cafébabel: What inspired you to get involved in the fight against sexism?
Clara Gonzales: At the age of around 11 to 12, I already looked like a young woman. I could feel myself becoming an object of desire, without being fully aware of what that meant. It was a shock, and it was imposed on me by older men through inappropriate looks or comments. It was that initial feeling that opened my eyes to gender issues. Bit by bit, I realised that girls weren't aware of sexism, which frustrated me even more. It occurred to me that if the victims themselves didn't have the courage and understanding to acknowledge sexism, we'd never escape it. Lots of people think of themselves as supporting gender equality, but are still shaped by sexist codes. In my personal life, that's the hardest thing to deconstruct.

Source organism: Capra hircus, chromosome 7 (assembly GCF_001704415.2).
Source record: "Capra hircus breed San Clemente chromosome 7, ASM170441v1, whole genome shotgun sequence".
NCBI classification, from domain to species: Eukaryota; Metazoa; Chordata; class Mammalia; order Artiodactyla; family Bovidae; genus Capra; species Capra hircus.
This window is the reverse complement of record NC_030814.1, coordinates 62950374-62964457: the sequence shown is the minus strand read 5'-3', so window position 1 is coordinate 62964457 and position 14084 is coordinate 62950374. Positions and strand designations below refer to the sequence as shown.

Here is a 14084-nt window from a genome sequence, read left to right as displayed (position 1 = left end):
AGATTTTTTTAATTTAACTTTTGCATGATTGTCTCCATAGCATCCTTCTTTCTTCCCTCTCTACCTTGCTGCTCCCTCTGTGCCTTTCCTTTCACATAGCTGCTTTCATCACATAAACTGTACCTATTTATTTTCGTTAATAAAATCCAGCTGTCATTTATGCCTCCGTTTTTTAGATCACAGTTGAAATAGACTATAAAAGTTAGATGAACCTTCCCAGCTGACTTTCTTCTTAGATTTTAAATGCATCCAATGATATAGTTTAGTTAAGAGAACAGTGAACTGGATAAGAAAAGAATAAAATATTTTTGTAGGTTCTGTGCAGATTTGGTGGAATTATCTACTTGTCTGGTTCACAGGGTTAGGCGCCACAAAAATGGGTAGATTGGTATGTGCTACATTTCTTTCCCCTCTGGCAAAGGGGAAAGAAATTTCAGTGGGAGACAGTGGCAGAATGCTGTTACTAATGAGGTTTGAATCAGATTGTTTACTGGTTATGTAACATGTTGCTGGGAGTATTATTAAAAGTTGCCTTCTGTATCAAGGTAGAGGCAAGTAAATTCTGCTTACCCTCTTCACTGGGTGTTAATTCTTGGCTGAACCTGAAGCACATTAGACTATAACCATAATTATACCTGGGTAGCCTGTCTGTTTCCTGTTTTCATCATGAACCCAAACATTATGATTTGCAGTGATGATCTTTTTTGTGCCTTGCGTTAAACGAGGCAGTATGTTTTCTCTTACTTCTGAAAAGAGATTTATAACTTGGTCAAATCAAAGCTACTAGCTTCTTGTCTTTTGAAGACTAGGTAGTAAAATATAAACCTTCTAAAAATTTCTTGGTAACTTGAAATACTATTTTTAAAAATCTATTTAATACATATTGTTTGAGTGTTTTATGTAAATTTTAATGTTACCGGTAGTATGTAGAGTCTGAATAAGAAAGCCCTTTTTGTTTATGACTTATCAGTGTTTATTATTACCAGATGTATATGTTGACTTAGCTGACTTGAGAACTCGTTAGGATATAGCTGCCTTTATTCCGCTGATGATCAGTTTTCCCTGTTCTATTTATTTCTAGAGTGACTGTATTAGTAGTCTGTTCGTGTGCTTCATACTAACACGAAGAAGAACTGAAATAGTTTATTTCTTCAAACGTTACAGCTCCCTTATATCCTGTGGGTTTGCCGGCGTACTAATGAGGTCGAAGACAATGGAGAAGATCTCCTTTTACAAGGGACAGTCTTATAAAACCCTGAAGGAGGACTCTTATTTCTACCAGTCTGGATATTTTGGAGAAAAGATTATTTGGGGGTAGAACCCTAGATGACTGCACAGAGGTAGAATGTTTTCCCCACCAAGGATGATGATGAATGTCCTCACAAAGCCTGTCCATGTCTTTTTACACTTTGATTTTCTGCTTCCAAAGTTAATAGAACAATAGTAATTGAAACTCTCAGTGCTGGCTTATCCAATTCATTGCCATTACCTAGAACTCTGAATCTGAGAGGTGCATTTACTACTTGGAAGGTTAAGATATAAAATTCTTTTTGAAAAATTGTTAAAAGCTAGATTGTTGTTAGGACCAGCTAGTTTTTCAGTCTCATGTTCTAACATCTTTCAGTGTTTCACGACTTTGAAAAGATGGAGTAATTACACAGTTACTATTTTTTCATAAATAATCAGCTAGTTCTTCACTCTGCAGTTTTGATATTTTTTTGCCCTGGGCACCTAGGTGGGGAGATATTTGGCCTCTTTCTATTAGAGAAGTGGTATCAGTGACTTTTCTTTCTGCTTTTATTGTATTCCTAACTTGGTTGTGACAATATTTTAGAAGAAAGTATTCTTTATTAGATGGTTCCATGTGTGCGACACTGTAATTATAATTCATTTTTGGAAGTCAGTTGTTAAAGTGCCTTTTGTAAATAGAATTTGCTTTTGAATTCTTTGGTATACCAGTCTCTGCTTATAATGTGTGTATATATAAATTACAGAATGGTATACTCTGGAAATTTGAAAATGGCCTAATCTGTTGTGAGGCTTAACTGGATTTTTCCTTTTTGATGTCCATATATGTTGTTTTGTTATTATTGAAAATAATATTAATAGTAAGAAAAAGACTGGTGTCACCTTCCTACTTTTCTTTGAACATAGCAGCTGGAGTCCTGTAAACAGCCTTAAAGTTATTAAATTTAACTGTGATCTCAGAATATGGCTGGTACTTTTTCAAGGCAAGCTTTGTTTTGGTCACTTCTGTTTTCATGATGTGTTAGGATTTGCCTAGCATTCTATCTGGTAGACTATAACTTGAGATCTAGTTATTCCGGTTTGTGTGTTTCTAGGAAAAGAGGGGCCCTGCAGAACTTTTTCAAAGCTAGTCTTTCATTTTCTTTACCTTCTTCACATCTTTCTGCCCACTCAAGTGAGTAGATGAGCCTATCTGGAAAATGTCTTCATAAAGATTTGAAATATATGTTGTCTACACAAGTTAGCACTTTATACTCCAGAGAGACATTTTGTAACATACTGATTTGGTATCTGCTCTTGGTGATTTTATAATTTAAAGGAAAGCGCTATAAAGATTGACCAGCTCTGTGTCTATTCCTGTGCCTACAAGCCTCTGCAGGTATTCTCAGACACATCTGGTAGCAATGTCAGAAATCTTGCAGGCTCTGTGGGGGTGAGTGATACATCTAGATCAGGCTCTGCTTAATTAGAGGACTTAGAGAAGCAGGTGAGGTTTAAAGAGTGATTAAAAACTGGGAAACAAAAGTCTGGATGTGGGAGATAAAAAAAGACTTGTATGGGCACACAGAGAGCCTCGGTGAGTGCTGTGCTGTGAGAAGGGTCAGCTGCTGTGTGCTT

I think that there's also been a resurgence of sexist comments in the media over the past five years from figures who we give too much airtime to. As a young woman, I saw a world in which representatives constantly assume the right to define a set path for women. And they're all old, 50-something men who belong to a bygone era. If we let them make our decisions for us, we're effectively imprisoning ourselves in a world that's doomed to be unequal.
cafébabel: But some people were already fighting against those figures…
Clara Gonzales: Unfortunately, those people weren't being given enough chances to speak. Feminism has become mainstream recently, but we haven't really been talking about it for 30 years.
cafébabel: Has the internet become the ideal platform for that?